London Dry Gin When you order a gin cocktail, expect to get London dry in your glass. "Dry" implies that it is not sweet. London dry is what's considered the typical English style, where the botanicals are distilled right into the gin, not added later. This creates a light and aromatic flavor, making this the perfect pick for cocktails. One other note: Gin in this style can come from all over the world; it doesn't have to come from London! When you're out shopping, some popular brands you'll find are: Beefeater, Bombay and Bombay Sapphire, Classic Tanqueray, Tanqueray 10, Van Gogh, Boodles, Gilbey's, Old Raj, Citadelle, and Magellan.
Old Tom Gin This is known as old-style gin and tends to be a little sweet. Once wildly popular, this type of gin may be difficult to locate now, as dry gins tend to be more pleasing to our modern palates. Call ahead to your local store before going on a wild gin chase. Famous brands include Hayman's and Ransom.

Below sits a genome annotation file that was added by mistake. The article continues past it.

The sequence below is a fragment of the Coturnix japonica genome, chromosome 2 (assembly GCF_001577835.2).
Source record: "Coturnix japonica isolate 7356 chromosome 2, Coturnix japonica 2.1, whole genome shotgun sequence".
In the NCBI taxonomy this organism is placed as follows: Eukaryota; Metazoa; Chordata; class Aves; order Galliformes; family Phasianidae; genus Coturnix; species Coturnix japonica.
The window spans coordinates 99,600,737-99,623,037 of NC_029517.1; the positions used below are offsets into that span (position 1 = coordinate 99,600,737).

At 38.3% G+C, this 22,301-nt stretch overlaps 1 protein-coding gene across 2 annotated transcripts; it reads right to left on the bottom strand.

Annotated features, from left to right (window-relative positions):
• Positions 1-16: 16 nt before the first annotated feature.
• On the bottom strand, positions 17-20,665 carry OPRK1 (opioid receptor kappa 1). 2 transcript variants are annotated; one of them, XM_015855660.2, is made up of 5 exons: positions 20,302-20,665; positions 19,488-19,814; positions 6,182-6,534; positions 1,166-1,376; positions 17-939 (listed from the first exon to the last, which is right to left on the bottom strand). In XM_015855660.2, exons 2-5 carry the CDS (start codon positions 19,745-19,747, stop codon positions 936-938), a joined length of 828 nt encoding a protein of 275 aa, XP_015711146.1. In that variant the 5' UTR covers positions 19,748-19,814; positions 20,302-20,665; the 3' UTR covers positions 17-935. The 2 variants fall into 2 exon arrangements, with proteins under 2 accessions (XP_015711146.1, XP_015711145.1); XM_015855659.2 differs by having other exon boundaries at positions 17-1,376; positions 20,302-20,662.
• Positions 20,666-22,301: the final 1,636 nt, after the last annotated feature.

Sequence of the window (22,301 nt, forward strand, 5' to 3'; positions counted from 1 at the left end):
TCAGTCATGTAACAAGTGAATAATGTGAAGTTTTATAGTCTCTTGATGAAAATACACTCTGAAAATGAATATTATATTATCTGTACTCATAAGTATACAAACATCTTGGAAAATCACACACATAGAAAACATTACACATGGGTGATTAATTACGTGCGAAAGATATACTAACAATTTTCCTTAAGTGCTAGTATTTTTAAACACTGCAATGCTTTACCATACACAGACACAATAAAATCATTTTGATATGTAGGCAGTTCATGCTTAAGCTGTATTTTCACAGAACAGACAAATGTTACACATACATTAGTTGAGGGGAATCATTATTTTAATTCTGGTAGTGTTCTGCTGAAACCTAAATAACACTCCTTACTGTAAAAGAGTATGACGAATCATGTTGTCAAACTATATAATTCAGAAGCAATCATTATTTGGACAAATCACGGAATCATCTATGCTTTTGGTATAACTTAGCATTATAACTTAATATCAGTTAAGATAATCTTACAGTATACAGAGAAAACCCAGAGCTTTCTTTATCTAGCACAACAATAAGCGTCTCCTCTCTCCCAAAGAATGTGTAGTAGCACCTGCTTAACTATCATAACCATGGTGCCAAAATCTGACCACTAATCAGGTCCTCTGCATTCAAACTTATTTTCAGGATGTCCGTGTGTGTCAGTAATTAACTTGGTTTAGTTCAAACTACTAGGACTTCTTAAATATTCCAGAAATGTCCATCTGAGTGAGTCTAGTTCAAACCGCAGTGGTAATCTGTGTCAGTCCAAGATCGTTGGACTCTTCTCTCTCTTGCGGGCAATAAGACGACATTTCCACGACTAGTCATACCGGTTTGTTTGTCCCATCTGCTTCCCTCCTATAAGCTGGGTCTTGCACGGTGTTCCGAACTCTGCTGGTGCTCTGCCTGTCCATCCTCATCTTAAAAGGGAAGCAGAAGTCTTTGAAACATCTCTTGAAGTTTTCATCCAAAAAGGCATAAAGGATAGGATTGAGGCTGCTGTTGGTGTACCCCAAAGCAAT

Plymouth Gin Just as Champagne can only legally come from Champagne, France, British law stipulates that Plymouth gin can only be produced in the city of Plymouth. Its flavors are similar to London dry gin, but amped up — Plymouth has more body, and more variety in aromas that can range from fruity to citrusy. It's also very dry. The only brand is simply Plymouth Gin.
Holland Gin or Genever Known as Dutch style, this has an uber-junipery finish. Like England's Old Tom gin, genever is distilled from malted grain, giving it a slight yellow tinge. While London dry is more similar to vodka, this style is more in line with a very light whiskey. In this category there are subcategories, including the jonge genever, which is a light-bodied young gin that contains more grain than malt wine, and korenwijn, which is wood aged.